Remote Support for Students with Dyslexia

We’ve previously discussed the challenges of reading for students who have dyslexia (links to all blog posts here), but our extended experience of remote learning during the coronavirus pandemic has led these students to face a new host of difficulties in education in general and reading in particular. Some students discovered their support services, including … Continue reading “Remote Support for Students with Dyslexia”


Has the Coronavirus Created a Generational Gap in Education?

The coronavirus pandemic has impacted our lives in numerous ways, from limiting social gatherings to seeing businesses close and even fold from the loss of income. One of the biggest ways it’s impacted us as a society, though, is one that has even greater implications for the future — the movement of education to strictly … Continue reading “Has the Coronavirus Created a Generational Gap in Education?”


Does Your Picture Book Have Too Many Pictures?

One of the characteristics of beginning readers’ picture books is that they have, well, pictures. And usually lots of them. A new research study, though, is challenging the idea that more is better when it comes to pictures and reading comprehension. According to the paper published in npj Science of Learning, more pictures can actually … Continue reading “Does Your Picture Book Have Too Many Pictures?”


How Closed Captioning Can Improve Literacy

If you want to learn to read well, watch TV — with closed captioning. Captions provide readers, and especially emergent, struggling, or English Language Learning readers, with additional print exposure; and they offer an inexpensive way for students to build and improve their foundational reading skills, including phonics, word recognition and vocabulary building, and fluency. … Continue reading “How Closed Captioning Can Improve Literacy”


The Science of Reading – Part 3A: Developing Fluency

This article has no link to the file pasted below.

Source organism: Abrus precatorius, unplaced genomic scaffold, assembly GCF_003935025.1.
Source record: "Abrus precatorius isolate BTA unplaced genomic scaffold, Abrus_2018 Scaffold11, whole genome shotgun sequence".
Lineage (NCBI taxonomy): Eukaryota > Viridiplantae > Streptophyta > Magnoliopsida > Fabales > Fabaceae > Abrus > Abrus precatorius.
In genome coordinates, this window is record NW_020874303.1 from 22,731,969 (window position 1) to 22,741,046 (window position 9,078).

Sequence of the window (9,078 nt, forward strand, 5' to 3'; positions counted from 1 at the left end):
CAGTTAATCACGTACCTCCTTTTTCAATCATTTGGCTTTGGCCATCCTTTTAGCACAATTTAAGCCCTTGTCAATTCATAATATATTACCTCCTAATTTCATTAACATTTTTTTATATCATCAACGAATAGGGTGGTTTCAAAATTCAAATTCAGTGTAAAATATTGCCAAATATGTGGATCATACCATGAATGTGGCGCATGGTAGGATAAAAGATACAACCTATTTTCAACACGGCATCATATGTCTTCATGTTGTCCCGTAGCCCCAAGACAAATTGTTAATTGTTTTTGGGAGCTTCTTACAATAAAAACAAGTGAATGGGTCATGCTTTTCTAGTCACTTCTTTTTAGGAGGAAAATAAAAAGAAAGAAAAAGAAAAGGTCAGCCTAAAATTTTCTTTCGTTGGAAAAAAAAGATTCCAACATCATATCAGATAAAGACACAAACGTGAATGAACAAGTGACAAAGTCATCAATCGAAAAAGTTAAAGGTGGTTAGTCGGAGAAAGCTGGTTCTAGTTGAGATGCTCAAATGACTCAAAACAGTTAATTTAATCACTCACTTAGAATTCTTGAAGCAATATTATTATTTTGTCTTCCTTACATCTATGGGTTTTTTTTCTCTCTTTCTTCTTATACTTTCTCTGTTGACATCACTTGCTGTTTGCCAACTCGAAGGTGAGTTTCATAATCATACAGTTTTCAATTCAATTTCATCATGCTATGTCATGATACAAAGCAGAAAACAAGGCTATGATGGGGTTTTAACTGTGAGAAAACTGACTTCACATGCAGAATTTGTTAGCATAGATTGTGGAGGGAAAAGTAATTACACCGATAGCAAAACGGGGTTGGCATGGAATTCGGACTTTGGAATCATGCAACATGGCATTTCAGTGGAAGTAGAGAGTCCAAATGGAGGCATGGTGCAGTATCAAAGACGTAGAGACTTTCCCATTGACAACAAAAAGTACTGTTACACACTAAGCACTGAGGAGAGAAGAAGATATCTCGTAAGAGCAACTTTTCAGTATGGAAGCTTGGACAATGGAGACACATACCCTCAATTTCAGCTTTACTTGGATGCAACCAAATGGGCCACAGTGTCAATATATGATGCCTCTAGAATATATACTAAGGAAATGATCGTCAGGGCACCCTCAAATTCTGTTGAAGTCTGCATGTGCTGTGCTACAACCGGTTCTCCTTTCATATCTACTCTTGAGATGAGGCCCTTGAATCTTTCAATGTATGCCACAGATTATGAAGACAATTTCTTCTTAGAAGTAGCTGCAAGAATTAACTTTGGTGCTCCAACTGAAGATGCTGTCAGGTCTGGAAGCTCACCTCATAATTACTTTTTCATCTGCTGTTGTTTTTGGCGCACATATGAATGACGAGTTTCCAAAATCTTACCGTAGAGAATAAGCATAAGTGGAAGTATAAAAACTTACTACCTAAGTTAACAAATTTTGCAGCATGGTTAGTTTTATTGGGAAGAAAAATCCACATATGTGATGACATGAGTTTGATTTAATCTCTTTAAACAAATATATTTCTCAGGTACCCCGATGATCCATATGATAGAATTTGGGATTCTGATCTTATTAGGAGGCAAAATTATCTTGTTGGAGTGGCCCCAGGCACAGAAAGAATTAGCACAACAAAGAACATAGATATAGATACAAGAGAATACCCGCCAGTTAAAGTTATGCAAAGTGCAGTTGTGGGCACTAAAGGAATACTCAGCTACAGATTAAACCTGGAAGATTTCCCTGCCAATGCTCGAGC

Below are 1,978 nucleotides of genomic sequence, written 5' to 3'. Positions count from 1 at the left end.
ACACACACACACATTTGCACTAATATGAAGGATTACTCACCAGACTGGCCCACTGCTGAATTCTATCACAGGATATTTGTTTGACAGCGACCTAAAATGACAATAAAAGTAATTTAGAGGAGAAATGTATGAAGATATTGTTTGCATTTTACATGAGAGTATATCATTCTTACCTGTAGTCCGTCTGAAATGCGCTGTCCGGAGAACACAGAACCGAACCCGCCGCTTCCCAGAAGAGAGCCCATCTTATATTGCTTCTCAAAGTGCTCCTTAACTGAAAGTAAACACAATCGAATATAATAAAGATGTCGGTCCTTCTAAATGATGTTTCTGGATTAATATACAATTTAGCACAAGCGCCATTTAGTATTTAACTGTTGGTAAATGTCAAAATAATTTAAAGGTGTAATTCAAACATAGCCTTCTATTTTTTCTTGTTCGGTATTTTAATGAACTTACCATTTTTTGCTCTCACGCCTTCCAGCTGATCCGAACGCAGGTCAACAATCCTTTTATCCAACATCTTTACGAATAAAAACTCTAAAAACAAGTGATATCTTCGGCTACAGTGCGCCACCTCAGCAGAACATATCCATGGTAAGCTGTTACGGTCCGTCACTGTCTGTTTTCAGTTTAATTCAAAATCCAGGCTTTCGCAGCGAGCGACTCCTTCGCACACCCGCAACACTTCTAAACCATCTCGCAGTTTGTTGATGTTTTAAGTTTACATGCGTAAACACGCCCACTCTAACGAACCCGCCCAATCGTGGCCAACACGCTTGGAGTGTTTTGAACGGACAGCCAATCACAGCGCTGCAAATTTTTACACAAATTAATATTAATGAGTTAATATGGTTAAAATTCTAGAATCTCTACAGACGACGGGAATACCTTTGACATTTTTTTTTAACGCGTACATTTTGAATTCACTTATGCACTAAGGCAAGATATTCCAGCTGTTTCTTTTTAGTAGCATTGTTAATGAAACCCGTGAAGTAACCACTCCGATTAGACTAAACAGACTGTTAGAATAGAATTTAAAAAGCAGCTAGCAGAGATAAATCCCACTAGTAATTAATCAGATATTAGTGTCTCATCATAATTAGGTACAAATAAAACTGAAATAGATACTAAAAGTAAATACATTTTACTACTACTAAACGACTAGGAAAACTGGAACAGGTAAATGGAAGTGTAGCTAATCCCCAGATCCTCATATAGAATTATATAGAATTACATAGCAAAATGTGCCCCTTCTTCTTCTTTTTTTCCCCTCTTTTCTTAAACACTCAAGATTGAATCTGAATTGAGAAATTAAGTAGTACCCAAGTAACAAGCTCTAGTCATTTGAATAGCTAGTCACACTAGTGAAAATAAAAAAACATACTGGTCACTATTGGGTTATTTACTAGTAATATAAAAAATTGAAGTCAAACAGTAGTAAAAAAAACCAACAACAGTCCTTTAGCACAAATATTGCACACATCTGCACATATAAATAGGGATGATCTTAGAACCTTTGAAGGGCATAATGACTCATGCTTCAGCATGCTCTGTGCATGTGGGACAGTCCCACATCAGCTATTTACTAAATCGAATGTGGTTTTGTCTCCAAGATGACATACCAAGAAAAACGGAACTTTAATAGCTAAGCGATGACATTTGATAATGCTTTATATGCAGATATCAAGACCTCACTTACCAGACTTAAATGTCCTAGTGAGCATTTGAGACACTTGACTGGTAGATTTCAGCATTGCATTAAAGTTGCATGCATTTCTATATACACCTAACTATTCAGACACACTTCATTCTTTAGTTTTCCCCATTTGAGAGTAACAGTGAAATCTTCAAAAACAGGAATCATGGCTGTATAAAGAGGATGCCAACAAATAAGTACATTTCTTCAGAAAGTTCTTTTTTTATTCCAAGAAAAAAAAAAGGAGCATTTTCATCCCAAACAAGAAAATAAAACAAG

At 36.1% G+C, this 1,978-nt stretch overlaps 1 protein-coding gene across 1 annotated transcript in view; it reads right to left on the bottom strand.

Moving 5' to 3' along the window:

[Editor’s note: This is the third part of our five-part series on the best practices of learning to read and learning to read better.] To read Part 1, “Unlocking Language,” click here. To read Part 2, “Vocabulary and Comprehension,” click here. For emerging readers, text reading fluency generally refers to oral reading fluency, as students … Continue reading “The Science of Reading – Part 3A: Developing Fluency”


The Science of Reading – Part 1: Unlocking Language

[Editor’s note: This is the first part of our five-part series on the best practices of learning to read and learning to read better.] There’s a long-standing debate about how best to teach children to read, which has led to what is colloquially known as the “reading wars.” On one side of the battle are … Continue reading “The Science of Reading – Part 1: Unlocking Language”


The Importance of Text in an Online World

We live in an age of screens, from smartphones and tablets to video instruction and other forms of eLearning. Our attention span has gotten shorter as we move from one tweet to the next, and short, in-your-face videos as opposed to pages and pages of written text. But does that mean text as a medium … Continue reading “The Importance of Text in an Online World”


Should I Be Reading Faster?

This is a question that we, at AceReader, get a lot. There seems to be a general mindset that reading faster always means reading better. But the real question is ‘Am I reading fluently?’ Here’s why. Speed, also known as rate, is the number of words you read in a minute. Most people read the majority … Continue reading “Should I Be Reading Faster?”


The History of Writing and Reading – Part 13: The Evolution of Musical Notation

[Editor’s note: This is the fourteenth of an ongoing series that examines the rise of writing – and therefore reading – around the world. We will be looking at the major developments and forces that shaped the written languages we use today. Links to all the previous posts are listed at the end of this … Continue reading “The History of Writing and Reading – Part 13: The Evolution of Musical Notation”


Listening in on the Relationship between Audiobooks and Reading Comprehension

In this day and age of technological everything, the debate about whether people should read on a screen or from a printed page rages on. A less obvious, but equally important, debate centers on whether students should be encouraged to “read” using audiobooks instead of traditional media, especially when they’re doing it outside of a … Continue reading “Listening in on the Relationship between Audiobooks and Reading Comprehension”